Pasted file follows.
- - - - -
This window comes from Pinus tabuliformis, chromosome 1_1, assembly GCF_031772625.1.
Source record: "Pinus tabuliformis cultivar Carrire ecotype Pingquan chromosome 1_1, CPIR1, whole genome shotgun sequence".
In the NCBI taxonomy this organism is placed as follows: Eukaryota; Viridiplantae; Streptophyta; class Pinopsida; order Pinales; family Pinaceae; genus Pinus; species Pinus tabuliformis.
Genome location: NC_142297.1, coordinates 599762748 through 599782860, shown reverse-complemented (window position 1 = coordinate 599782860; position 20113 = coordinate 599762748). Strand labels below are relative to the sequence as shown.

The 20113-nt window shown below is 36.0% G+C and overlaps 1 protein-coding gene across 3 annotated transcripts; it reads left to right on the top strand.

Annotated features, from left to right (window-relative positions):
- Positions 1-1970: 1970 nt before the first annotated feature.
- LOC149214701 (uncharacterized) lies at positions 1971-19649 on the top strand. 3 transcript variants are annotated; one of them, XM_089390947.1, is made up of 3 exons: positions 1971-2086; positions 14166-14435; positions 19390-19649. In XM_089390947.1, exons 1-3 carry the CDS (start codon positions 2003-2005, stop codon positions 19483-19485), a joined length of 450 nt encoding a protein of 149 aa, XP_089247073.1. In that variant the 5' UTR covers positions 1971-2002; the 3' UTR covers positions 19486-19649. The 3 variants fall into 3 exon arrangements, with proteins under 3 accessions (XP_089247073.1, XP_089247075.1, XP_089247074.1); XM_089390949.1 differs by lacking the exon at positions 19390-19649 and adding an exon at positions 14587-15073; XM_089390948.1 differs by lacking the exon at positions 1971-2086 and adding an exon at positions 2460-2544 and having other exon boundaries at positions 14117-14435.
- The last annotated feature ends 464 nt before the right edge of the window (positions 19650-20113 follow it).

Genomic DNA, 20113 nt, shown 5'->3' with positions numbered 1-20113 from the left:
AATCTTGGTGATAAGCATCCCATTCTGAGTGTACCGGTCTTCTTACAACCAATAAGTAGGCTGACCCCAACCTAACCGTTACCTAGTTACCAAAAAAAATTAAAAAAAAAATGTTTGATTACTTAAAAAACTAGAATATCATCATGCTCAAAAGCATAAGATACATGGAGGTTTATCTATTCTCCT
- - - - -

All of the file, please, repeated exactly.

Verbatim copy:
This window comes from Pinus tabuliformis, chromosome 1_1, assembly GCF_031772625.1.
Source record: "Pinus tabuliformis cultivar Carrire ecotype Pingquan chromosome 1_1, CPIR1, whole genome shotgun sequence".
In the NCBI taxonomy this organism is placed as follows: Eukaryota; Viridiplantae; Streptophyta; class Pinopsida; order Pinales; family Pinaceae; genus Pinus; species Pinus tabuliformis.
Genome location: NC_142297.1, coordinates 599762748 through 599782860, shown reverse-complemented (window position 1 = coordinate 599782860; position 20113 = coordinate 599762748). Strand labels below are relative to the sequence as shown.

The 20113-nt window shown below is 36.0% G+C and overlaps 1 protein-coding gene across 3 annotated transcripts; it reads left to right on the top strand.

Annotated features, from left to right (window-relative positions):
- Positions 1-1970: 1970 nt before the first annotated feature.
- LOC149214701 (uncharacterized) lies at positions 1971-19649 on the top strand. 3 transcript variants are annotated; one of them, XM_089390947.1, is made up of 3 exons: positions 1971-2086; positions 14166-14435; positions 19390-19649. In XM_089390947.1, exons 1-3 carry the CDS (start codon positions 2003-2005, stop codon positions 19483-19485), a joined length of 450 nt encoding a protein of 149 aa, XP_089247073.1. In that variant the 5' UTR covers positions 1971-2002; the 3' UTR covers positions 19486-19649. The 3 variants fall into 3 exon arrangements, with proteins under 3 accessions (XP_089247073.1, XP_089247075.1, XP_089247074.1); XM_089390949.1 differs by lacking the exon at positions 19390-19649 and adding an exon at positions 14587-15073; XM_089390948.1 differs by lacking the exon at positions 1971-2086 and adding an exon at positions 2460-2544 and having other exon boundaries at positions 14117-14435.
- The last annotated feature ends 464 nt before the right edge of the window (positions 19650-20113 follow it).

Genomic DNA, 20113 nt, shown 5'->3' with positions numbered 1-20113 from the left:
AATCTTGGTGATAAGCATCCCATTCTGAGTGTACCGGTCTTCTTACAACCAATAAGTAGGCTGACCCCAACCTAACCGTTACCTAGTTACCAAAAAAAATTAAAAAAAAAATGTTTGATTACTTAAAAAACTAGAATATCATCATGCTCAAAAGCATAAGATACATGGAGGTTTATCTATTCTCCT